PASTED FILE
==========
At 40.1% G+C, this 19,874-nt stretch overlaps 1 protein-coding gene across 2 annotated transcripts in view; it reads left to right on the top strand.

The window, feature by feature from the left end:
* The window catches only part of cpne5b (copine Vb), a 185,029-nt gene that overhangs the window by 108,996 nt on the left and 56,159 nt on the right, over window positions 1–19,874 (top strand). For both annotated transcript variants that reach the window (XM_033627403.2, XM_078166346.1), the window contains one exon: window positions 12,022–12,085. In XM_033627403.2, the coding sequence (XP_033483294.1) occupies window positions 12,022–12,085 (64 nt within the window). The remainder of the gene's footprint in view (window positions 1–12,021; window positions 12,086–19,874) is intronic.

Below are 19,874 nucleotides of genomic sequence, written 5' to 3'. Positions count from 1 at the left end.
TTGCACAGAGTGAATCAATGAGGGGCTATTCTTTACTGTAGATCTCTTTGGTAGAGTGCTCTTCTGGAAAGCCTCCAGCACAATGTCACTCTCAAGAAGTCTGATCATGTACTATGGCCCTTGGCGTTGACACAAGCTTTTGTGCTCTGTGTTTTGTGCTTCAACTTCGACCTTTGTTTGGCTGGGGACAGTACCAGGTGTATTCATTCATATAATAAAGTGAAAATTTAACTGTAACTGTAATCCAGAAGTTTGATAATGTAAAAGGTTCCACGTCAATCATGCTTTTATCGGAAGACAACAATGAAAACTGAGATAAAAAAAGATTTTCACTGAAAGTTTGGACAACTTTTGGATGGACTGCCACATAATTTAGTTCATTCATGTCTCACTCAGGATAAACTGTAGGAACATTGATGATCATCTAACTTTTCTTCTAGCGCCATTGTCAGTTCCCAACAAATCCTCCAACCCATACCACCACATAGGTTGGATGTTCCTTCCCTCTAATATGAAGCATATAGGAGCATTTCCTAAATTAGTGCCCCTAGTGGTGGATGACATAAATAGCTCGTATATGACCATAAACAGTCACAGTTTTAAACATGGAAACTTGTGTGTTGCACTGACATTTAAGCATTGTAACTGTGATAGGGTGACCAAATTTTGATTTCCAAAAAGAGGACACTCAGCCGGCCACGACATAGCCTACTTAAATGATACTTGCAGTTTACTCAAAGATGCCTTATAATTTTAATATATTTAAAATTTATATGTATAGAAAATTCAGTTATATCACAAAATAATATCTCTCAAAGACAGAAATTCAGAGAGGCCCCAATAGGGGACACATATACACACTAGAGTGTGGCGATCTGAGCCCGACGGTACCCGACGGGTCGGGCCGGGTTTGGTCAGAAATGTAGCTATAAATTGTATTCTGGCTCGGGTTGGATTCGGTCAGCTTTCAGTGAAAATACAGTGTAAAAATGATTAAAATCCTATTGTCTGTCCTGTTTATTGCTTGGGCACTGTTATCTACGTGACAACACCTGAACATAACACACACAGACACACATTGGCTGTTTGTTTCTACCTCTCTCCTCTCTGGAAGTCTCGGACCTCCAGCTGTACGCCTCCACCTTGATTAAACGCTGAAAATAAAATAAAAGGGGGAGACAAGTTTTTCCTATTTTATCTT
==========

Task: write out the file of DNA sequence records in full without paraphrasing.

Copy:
At 40.1% G+C, this 19,874-nt stretch overlaps 1 protein-coding gene across 2 annotated transcripts in view; it reads left to right on the top strand.

The window, feature by feature from the left end:
* The window catches only part of cpne5b (copine Vb), a 185,029-nt gene that overhangs the window by 108,996 nt on the left and 56,159 nt on the right, over window positions 1–19,874 (top strand). For both annotated transcript variants that reach the window (XM_033627403.2, XM_078166346.1), the window contains one exon: window positions 12,022–12,085. In XM_033627403.2, the coding sequence (XP_033483294.1) occupies window positions 12,022–12,085 (64 nt within the window). The remainder of the gene's footprint in view (window positions 1–12,021; window positions 12,086–19,874) is intronic.

Below are 19,874 nucleotides of genomic sequence, written 5' to 3'. Positions count from 1 at the left end.
TTGCACAGAGTGAATCAATGAGGGGCTATTCTTTACTGTAGATCTCTTTGGTAGAGTGCTCTTCTGGAAAGCCTCCAGCACAATGTCACTCTCAAGAAGTCTGATCATGTACTATGGCCCTTGGCGTTGACACAAGCTTTTGTGCTCTGTGTTTTGTGCTTCAACTTCGACCTTTGTTTGGCTGGGGACAGTACCAGGTGTATTCATTCATATAATAAAGTGAAAATTTAACTGTAACTGTAATCCAGAAGTTTGATAATGTAAAAGGTTCCACGTCAATCATGCTTTTATCGGAAGACAACAATGAAAACTGAGATAAAAAAAGATTTTCACTGAAAGTTTGGACAACTTTTGGATGGACTGCCACATAATTTAGTTCATTCATGTCTCACTCAGGATAAACTGTAGGAACATTGATGATCATCTAACTTTTCTTCTAGCGCCATTGTCAGTTCCCAACAAATCCTCCAACCCATACCACCACATAGGTTGGATGTTCCTTCCCTCTAATATGAAGCATATAGGAGCATTTCCTAAATTAGTGCCCCTAGTGGTGGATGACATAAATAGCTCGTATATGACCATAAACAGTCACAGTTTTAAACATGGAAACTTGTGTGTTGCACTGACATTTAAGCATTGTAACTGTGATAGGGTGACCAAATTTTGATTTCCAAAAAGAGGACACTCAGCCGGCCACGACATAGCCTACTTAAATGATACTTGCAGTTTACTCAAAGATGCCTTATAATTTTAATATATTTAAAATTTATATGTATAGAAAATTCAGTTATATCACAAAATAATATCTCTCAAAGACAGAAATTCAGAGAGGCCCCAATAGGGGACACATATACACACTAGAGTGTGGCGATCTGAGCCCGACGGTACCCGACGGGTCGGGCCGGGTTTGGTCAGAAATGTAGCTATAAATTGTATTCTGGCTCGGGTTGGATTCGGTCAGCTTTCAGTGAAAATACAGTGTAAAAATGATTAAAATCCTATTGTCTGTCCTGTTTATTGCTTGGGCACTGTTATCTACGTGACAACACCTGAACATAACACACACAGACACACATTGGCTGTTTGTTTCTACCTCTCTCCTCTCTGGAAGTCTCGGACCTCCAGCTGTACGCCTCCACCTTGATTAAACGCTGAAAATAAAATAAAAGGGGGAGACAAGTTTTTCCTATTTTATCTT